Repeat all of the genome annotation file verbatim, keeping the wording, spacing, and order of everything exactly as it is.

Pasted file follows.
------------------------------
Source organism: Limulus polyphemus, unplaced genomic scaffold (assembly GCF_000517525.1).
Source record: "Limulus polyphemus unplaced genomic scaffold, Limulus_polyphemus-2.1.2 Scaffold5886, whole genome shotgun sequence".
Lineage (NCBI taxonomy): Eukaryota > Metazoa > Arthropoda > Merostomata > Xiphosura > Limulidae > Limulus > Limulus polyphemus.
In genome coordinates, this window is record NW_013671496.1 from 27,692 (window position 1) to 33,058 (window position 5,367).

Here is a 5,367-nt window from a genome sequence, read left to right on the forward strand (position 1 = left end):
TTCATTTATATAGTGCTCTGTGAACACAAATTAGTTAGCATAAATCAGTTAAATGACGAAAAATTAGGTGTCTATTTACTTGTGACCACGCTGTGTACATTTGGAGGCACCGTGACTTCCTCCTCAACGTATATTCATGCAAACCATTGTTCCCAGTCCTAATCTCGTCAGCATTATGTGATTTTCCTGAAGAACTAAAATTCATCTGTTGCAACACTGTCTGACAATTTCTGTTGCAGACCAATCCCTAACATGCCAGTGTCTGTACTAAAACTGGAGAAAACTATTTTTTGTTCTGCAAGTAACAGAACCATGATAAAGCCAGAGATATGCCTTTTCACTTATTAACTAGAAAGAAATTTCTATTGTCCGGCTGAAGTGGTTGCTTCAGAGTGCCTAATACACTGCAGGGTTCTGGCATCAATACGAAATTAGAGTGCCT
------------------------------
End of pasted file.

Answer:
Source organism: Limulus polyphemus, unplaced genomic scaffold (assembly GCF_000517525.1).
Source record: "Limulus polyphemus unplaced genomic scaffold, Limulus_polyphemus-2.1.2 Scaffold5886, whole genome shotgun sequence".
Lineage (NCBI taxonomy): Eukaryota > Metazoa > Arthropoda > Merostomata > Xiphosura > Limulidae > Limulus > Limulus polyphemus.
In genome coordinates, this window is record NW_013671496.1 from 27,692 (window position 1) to 33,058 (window position 5,367).

Here is a 5,367-nt window from a genome sequence, read left to right on the forward strand (position 1 = left end):
TTCATTTATATAGTGCTCTGTGAACACAAATTAGTTAGCATAAATCAGTTAAATGACGAAAAATTAGGTGTCTATTTACTTGTGACCACGCTGTGTACATTTGGAGGCACCGTGACTTCCTCCTCAACGTATATTCATGCAAACCATTGTTCCCAGTCCTAATCTCGTCAGCATTATGTGATTTTCCTGAAGAACTAAAATTCATCTGTTGCAACACTGTCTGACAATTTCTGTTGCAGACCAATCCCTAACATGCCAGTGTCTGTACTAAAACTGGAGAAAACTATTTTTTGTTCTGCAAGTAACAGAACCATGATAAAGCCAGAGATATGCCTTTTCACTTATTAACTAGAAAGAAATTTCTATTGTCCGGCTGAAGTGGTTGCTTCAGAGTGCCTAATACACTGCAGGGTTCTGGCATCAATACGAAATTAGAGTGCCT